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    Douglas Watson

    22. Against Specificity

    By Douglas Watson

    The trouble: You want Thing A but are stuck with Thing B.

    Shit, you say, turning Thing B around in your hands. Look at this thing, you say. It’s as dull as a bucket of dirt. It’s not half as interesting as a sculpture of a dog pissing on a dead man’s shoe in the rain, and you don’t have one of those. You don’t have Thing A, either.

    Hell, you haven’t even seen Thing A. You’ve only heard about it from your neighbor, who works down at the Thing Exchange. What he or she said: Thing A shines like a gold tooth in the mouth of Jesus. Thing A is rounder, fuller, faster, zestier than Thing B. Thing A is perfect—it’s what you need. Why, it even smells good, like waffles.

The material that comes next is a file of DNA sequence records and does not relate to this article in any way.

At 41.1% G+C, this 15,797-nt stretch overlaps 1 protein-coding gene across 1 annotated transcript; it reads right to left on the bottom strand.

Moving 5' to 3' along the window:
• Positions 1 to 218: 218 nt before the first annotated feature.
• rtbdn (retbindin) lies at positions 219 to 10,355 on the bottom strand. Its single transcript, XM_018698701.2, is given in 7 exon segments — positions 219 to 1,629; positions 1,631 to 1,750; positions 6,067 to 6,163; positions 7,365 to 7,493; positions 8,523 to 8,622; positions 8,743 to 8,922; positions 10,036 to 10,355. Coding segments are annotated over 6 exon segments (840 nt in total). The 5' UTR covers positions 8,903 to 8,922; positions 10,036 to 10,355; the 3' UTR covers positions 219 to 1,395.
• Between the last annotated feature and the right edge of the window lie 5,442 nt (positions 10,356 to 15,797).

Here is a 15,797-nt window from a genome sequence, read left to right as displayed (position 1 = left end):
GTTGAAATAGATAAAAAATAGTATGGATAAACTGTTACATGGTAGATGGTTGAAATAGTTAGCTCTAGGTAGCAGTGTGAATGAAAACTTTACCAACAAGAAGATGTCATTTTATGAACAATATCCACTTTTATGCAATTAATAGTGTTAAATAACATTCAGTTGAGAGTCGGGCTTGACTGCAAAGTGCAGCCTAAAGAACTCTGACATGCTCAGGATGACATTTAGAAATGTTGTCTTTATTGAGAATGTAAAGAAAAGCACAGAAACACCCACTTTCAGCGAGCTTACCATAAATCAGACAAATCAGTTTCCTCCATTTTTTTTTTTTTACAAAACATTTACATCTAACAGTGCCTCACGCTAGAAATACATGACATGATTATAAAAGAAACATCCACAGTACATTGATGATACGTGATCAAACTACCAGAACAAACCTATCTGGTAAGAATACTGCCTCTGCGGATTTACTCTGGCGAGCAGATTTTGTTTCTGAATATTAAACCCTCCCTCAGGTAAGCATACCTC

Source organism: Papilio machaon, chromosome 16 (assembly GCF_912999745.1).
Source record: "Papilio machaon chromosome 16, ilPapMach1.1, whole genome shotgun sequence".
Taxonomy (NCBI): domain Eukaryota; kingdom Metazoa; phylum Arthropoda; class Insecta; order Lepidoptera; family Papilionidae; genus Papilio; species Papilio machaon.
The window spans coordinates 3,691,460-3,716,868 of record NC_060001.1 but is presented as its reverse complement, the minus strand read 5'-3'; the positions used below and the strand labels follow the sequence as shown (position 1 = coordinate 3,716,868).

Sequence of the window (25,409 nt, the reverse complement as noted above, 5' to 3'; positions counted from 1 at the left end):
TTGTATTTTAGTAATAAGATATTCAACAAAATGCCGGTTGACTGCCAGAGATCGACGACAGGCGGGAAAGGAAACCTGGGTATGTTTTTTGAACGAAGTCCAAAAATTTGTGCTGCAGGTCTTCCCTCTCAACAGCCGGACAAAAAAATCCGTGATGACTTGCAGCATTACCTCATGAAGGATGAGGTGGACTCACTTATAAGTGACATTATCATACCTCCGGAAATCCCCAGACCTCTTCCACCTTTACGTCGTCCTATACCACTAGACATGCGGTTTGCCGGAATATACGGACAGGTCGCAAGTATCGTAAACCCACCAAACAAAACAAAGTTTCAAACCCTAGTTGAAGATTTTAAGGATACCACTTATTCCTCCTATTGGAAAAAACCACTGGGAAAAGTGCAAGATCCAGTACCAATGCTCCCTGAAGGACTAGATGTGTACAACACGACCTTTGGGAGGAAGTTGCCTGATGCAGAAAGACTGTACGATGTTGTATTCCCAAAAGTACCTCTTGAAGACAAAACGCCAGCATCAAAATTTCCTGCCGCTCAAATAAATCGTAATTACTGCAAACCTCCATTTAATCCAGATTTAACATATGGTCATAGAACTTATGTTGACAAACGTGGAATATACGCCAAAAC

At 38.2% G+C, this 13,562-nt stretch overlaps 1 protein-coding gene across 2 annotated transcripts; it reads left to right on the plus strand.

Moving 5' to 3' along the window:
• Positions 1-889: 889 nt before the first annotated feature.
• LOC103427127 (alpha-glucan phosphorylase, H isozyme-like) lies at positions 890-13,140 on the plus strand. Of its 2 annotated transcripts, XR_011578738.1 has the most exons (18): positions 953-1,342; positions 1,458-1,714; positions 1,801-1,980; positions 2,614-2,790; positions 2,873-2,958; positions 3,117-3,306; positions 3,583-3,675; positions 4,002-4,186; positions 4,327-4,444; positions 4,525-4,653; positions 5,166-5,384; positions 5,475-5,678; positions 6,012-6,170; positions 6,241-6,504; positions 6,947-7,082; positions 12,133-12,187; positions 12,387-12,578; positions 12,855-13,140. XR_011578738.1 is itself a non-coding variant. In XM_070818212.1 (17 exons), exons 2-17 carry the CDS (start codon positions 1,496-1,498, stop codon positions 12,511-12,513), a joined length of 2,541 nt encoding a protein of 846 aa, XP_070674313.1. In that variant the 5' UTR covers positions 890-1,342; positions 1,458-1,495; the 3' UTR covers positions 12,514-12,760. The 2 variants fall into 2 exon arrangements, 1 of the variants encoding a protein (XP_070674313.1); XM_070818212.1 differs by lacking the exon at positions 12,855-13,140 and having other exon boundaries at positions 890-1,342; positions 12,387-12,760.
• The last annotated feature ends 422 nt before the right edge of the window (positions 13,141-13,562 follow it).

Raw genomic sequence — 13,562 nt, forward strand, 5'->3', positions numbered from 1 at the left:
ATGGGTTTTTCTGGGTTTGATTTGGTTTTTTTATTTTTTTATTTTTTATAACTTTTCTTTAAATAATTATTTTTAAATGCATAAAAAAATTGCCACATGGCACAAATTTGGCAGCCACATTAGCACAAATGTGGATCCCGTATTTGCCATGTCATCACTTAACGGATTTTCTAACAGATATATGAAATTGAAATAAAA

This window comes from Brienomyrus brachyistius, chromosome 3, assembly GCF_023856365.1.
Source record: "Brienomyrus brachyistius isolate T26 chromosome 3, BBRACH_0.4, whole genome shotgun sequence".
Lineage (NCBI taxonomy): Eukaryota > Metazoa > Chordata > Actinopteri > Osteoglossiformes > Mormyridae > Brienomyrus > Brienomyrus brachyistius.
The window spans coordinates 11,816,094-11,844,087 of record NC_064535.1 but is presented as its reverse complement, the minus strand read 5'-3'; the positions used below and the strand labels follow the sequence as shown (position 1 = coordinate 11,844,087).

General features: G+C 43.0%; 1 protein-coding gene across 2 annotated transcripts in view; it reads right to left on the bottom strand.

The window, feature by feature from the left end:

Your neighbor is a very reliable describer of things. For instance, he or she once described life as the long slide into the box. You’ve been thinking about this lately. The box doesn’t bother you—it might even be cozy in there—but the lid freaks you way the hell out. Not much room, once that lid is in place. You’ve been sliding a long time now; better hurry up and get Thing A while you can still enjoy it. . . . Read More.

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